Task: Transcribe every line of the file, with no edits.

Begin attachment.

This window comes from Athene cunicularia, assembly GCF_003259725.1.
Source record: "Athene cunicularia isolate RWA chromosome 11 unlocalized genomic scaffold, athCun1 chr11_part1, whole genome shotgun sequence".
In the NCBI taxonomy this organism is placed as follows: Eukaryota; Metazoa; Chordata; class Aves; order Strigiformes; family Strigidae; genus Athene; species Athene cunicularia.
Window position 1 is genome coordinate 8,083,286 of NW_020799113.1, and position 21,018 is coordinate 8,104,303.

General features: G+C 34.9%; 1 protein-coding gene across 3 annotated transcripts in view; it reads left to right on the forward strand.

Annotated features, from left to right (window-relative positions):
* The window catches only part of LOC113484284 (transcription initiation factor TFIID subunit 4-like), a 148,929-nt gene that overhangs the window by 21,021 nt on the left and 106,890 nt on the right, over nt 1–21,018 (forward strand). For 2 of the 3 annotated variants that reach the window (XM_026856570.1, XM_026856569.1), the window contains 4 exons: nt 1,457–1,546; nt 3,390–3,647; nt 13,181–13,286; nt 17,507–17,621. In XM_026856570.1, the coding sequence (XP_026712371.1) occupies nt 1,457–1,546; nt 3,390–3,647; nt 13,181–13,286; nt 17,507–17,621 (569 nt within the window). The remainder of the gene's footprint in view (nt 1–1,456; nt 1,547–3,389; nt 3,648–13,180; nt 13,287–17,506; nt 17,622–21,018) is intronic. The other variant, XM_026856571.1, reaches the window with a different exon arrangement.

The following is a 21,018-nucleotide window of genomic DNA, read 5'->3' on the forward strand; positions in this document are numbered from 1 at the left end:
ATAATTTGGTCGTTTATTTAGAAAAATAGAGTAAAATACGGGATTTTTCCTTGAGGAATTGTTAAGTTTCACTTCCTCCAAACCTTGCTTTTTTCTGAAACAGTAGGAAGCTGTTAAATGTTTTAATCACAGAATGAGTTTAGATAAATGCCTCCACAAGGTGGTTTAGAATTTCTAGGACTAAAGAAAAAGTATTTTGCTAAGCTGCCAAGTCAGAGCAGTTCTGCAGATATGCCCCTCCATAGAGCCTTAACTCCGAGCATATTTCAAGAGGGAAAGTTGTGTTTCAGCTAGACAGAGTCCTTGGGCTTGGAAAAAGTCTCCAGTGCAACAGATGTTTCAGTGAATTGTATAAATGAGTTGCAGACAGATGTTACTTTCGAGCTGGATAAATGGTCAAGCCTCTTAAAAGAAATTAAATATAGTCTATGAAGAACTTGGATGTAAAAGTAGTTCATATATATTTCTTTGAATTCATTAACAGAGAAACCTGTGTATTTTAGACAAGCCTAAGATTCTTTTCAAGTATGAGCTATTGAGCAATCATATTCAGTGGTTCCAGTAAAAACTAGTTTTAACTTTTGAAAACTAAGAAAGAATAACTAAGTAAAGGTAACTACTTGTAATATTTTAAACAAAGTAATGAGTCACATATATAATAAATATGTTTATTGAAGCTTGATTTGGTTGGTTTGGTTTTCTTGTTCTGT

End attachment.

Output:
This window comes from Athene cunicularia, assembly GCF_003259725.1.
Source record: "Athene cunicularia isolate RWA chromosome 11 unlocalized genomic scaffold, athCun1 chr11_part1, whole genome shotgun sequence".
In the NCBI taxonomy this organism is placed as follows: Eukaryota; Metazoa; Chordata; class Aves; order Strigiformes; family Strigidae; genus Athene; species Athene cunicularia.
Window position 1 is genome coordinate 8,083,286 of NW_020799113.1, and position 21,018 is coordinate 8,104,303.

General features: G+C 34.9%; 1 protein-coding gene across 3 annotated transcripts in view; it reads left to right on the forward strand.

Annotated features, from left to right (window-relative positions):
* The window catches only part of LOC113484284 (transcription initiation factor TFIID subunit 4-like), a 148,929-nt gene that overhangs the window by 21,021 nt on the left and 106,890 nt on the right, over nt 1–21,018 (forward strand). For 2 of the 3 annotated variants that reach the window (XM_026856570.1, XM_026856569.1), the window contains 4 exons: nt 1,457–1,546; nt 3,390–3,647; nt 13,181–13,286; nt 17,507–17,621. In XM_026856570.1, the coding sequence (XP_026712371.1) occupies nt 1,457–1,546; nt 3,390–3,647; nt 13,181–13,286; nt 17,507–17,621 (569 nt within the window). The remainder of the gene's footprint in view (nt 1–1,456; nt 1,547–3,389; nt 3,648–13,180; nt 13,287–17,506; nt 17,622–21,018) is intronic. The other variant, XM_026856571.1, reaches the window with a different exon arrangement.

The following is a 21,018-nucleotide window of genomic DNA, read 5'->3' on the forward strand; positions in this document are numbered from 1 at the left end:
ATAATTTGGTCGTTTATTTAGAAAAATAGAGTAAAATACGGGATTTTTCCTTGAGGAATTGTTAAGTTTCACTTCCTCCAAACCTTGCTTTTTTCTGAAACAGTAGGAAGCTGTTAAATGTTTTAATCACAGAATGAGTTTAGATAAATGCCTCCACAAGGTGGTTTAGAATTTCTAGGACTAAAGAAAAAGTATTTTGCTAAGCTGCCAAGTCAGAGCAGTTCTGCAGATATGCCCCTCCATAGAGCCTTAACTCCGAGCATATTTCAAGAGGGAAAGTTGTGTTTCAGCTAGACAGAGTCCTTGGGCTTGGAAAAAGTCTCCAGTGCAACAGATGTTTCAGTGAATTGTATAAATGAGTTGCAGACAGATGTTACTTTCGAGCTGGATAAATGGTCAAGCCTCTTAAAAGAAATTAAATATAGTCTATGAAGAACTTGGATGTAAAAGTAGTTCATATATATTTCTTTGAATTCATTAACAGAGAAACCTGTGTATTTTAGACAAGCCTAAGATTCTTTTCAAGTATGAGCTATTGAGCAATCATATTCAGTGGTTCCAGTAAAAACTAGTTTTAACTTTTGAAAACTAAGAAAGAATAACTAAGTAAAGGTAACTACTTGTAATATTTTAAACAAAGTAATGAGTCACATATATAATAAATATGTTTATTGAAGCTTGATTTGGTTGGTTTGGTTTTCTTGTTCTGT